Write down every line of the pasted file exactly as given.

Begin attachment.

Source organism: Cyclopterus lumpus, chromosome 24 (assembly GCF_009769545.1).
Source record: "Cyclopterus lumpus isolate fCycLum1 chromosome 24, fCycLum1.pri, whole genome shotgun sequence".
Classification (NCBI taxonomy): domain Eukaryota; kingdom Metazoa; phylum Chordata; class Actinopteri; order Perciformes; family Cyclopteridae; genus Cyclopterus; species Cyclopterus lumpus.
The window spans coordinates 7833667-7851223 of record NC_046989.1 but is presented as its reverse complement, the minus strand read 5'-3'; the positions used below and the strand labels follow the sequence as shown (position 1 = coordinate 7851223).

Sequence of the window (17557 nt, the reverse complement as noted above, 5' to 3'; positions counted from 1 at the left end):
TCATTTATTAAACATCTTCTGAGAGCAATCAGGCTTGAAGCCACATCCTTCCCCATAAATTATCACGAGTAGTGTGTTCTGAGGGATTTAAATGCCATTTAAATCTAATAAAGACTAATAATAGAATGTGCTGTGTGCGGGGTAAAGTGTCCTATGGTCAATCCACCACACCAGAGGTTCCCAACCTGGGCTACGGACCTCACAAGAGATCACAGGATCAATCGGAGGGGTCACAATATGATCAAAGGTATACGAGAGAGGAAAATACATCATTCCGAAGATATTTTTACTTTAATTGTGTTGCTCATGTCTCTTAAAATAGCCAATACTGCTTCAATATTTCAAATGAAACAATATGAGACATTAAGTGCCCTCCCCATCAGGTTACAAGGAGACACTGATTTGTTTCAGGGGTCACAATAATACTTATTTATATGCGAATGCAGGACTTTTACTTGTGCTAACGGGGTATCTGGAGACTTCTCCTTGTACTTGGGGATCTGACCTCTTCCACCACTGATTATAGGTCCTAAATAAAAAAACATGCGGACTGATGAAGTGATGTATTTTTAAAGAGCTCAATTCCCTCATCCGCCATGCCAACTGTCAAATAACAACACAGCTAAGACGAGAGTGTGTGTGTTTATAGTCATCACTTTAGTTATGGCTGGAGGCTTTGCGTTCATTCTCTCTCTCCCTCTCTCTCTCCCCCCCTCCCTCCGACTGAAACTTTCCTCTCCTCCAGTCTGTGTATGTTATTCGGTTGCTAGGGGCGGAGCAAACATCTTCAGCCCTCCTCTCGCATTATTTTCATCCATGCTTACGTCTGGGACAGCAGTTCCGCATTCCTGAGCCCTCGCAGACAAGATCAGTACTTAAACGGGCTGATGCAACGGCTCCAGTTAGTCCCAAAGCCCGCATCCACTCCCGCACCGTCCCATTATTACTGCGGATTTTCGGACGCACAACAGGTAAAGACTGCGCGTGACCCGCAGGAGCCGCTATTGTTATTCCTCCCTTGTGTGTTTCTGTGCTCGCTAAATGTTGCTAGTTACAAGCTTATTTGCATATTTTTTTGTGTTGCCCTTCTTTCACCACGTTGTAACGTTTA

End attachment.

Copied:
Source organism: Cyclopterus lumpus, chromosome 24 (assembly GCF_009769545.1).
Source record: "Cyclopterus lumpus isolate fCycLum1 chromosome 24, fCycLum1.pri, whole genome shotgun sequence".
Classification (NCBI taxonomy): domain Eukaryota; kingdom Metazoa; phylum Chordata; class Actinopteri; order Perciformes; family Cyclopteridae; genus Cyclopterus; species Cyclopterus lumpus.
The window spans coordinates 7833667-7851223 of record NC_046989.1 but is presented as its reverse complement, the minus strand read 5'-3'; the positions used below and the strand labels follow the sequence as shown (position 1 = coordinate 7851223).

Sequence of the window (17557 nt, the reverse complement as noted above, 5' to 3'; positions counted from 1 at the left end):
TCATTTATTAAACATCTTCTGAGAGCAATCAGGCTTGAAGCCACATCCTTCCCCATAAATTATCACGAGTAGTGTGTTCTGAGGGATTTAAATGCCATTTAAATCTAATAAAGACTAATAATAGAATGTGCTGTGTGCGGGGTAAAGTGTCCTATGGTCAATCCACCACACCAGAGGTTCCCAACCTGGGCTACGGACCTCACAAGAGATCACAGGATCAATCGGAGGGGTCACAATATGATCAAAGGTATACGAGAGAGGAAAATACATCATTCCGAAGATATTTTTACTTTAATTGTGTTGCTCATGTCTCTTAAAATAGCCAATACTGCTTCAATATTTCAAATGAAACAATATGAGACATTAAGTGCCCTCCCCATCAGGTTACAAGGAGACACTGATTTGTTTCAGGGGTCACAATAATACTTATTTATATGCGAATGCAGGACTTTTACTTGTGCTAACGGGGTATCTGGAGACTTCTCCTTGTACTTGGGGATCTGACCTCTTCCACCACTGATTATAGGTCCTAAATAAAAAAACATGCGGACTGATGAAGTGATGTATTTTTAAAGAGCTCAATTCCCTCATCCGCCATGCCAACTGTCAAATAACAACACAGCTAAGACGAGAGTGTGTGTGTTTATAGTCATCACTTTAGTTATGGCTGGAGGCTTTGCGTTCATTCTCTCTCTCCCTCTCTCTCTCCCCCCCTCCCTCCGACTGAAACTTTCCTCTCCTCCAGTCTGTGTATGTTATTCGGTTGCTAGGGGCGGAGCAAACATCTTCAGCCCTCCTCTCGCATTATTTTCATCCATGCTTACGTCTGGGACAGCAGTTCCGCATTCCTGAGCCCTCGCAGACAAGATCAGTACTTAAACGGGCTGATGCAACGGCTCCAGTTAGTCCCAAAGCCCGCATCCACTCCCGCACCGTCCCATTATTACTGCGGATTTTCGGACGCACAACAGGTAAAGACTGCGCGTGACCCGCAGGAGCCGCTATTGTTATTCCTCCCTTGTGTGTTTCTGTGCTCGCTAAATGTTGCTAGTTACAAGCTTATTTGCATATTTTTTTGTGTTGCCCTTCTTTCACCACGTTGTAACGTTTA